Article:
An exhibition of photographs by Leo Davis presented by The History Trust of South Australia and the Centre of Democracy from 2 November 2020 to 11 July 2021.
2020 marks the fiftieth anniversary of Australia’s first Moratoriums, which saw thousands of people in cities across the country gather to protest against Australia’s participation in the war in Vietnam and the conscription of the nation’s young men. The massive marches that took place on 8 + 9 May and 18 September 1970, and 30 June 1971 were unprecedented in Australia, as was the campaign of which they were a part.
In Adelaide groups such as the Campaign for Peace in Vietnam and the Vietnam Moratorium Committee organized over forty-five events and distributed thousands of leaflets in the lead up to the 9 May rally, a peaceful march attended by well over 5,000 people. The second march, which took place on Friday 18 September, involved occupying the busy intersection of North Terrace and King William Street, and was designed to ‘bring the life of the nation to a standstill’. The clashes that occurred between protestors and the police led Premier Don Dunstan to call for a Royal Commission which resulted in the confirmation of rights of citizens to freedom of expression and peaceful assembly.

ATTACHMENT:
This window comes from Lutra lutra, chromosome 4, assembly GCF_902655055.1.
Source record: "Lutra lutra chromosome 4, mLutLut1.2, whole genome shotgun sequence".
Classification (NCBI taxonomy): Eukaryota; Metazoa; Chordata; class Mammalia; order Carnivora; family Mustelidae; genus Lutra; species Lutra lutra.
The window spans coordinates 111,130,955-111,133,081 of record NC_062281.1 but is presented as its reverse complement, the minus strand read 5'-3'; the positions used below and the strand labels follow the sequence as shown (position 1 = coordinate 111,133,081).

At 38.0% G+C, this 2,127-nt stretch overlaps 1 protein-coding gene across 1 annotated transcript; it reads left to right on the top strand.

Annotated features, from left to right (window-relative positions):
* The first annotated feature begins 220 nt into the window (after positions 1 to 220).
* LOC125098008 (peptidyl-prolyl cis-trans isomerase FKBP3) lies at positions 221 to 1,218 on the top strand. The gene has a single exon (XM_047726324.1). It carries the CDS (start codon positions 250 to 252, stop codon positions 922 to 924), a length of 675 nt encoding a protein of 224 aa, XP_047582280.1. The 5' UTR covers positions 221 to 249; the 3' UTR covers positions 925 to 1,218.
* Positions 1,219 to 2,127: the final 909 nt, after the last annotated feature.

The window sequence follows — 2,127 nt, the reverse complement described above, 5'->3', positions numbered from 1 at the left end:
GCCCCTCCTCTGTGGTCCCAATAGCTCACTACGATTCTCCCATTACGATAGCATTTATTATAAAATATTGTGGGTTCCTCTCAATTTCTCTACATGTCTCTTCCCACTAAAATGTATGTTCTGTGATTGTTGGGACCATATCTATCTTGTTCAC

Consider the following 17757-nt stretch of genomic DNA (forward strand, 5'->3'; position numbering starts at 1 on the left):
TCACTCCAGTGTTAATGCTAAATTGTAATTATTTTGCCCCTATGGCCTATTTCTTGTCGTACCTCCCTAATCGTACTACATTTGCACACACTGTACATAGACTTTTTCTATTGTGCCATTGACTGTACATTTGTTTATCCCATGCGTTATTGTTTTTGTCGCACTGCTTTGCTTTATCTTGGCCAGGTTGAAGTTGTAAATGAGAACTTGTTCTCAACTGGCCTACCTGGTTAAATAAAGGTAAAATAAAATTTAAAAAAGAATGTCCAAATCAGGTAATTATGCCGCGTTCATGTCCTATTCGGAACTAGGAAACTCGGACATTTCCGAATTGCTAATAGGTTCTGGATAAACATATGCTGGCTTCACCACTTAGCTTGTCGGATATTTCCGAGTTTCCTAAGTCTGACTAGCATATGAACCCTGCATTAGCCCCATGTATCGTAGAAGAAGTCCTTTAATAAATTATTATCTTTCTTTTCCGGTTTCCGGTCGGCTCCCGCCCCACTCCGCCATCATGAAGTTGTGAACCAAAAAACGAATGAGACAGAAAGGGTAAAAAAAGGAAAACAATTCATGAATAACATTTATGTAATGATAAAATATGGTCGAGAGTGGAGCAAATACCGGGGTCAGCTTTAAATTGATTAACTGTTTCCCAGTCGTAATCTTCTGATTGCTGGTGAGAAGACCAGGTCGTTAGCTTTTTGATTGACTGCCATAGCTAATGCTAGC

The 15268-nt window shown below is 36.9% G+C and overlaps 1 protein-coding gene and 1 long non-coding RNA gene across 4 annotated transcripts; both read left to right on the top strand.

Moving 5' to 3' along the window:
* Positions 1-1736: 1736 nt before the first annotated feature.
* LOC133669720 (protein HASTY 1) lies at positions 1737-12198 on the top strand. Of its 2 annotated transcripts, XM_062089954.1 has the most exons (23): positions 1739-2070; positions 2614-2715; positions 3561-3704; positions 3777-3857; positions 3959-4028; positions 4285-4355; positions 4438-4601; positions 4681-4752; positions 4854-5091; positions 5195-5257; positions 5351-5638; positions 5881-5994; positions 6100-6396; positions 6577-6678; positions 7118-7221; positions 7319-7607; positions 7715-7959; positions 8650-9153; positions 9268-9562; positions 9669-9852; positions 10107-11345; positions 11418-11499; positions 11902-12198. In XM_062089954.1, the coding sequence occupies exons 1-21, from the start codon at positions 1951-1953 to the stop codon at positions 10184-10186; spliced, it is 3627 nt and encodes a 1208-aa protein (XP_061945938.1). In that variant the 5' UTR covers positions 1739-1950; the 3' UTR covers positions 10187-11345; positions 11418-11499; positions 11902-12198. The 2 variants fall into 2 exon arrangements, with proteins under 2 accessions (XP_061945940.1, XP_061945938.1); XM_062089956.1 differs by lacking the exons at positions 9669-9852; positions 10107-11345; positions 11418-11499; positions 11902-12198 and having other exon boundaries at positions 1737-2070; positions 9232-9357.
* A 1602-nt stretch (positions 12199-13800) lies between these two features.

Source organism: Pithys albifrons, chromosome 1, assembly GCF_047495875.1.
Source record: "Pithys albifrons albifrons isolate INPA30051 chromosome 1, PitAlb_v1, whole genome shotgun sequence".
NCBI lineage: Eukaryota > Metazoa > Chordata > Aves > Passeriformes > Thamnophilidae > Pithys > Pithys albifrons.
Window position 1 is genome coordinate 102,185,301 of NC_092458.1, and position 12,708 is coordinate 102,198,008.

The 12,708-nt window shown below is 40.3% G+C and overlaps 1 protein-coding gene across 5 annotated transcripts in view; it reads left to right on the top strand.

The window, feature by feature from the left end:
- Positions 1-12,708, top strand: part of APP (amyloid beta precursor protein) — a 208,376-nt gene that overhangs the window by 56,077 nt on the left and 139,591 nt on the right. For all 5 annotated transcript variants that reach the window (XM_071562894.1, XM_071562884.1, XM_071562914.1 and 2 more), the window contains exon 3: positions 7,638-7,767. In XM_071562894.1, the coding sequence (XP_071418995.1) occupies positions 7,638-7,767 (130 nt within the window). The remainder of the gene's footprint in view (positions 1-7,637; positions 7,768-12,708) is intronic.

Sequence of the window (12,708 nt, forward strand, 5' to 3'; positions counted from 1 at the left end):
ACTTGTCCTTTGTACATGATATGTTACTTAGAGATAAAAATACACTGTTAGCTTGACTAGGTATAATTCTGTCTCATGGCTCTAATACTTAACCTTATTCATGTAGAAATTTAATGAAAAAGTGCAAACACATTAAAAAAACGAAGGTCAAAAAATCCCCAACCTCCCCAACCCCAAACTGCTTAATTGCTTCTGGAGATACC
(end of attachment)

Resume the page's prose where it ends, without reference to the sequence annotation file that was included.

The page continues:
WHY IT MATTERS TODAY
Today we take such democratic rights for granted, but looking back at the Moratoriums reminds us that they were not always a given. As a significant example of participatory democracy the Moratoriums clearly demonstrate both the power of individuals to bring about change, and the fact that democracy is strengthened by informed engagement by active citizens.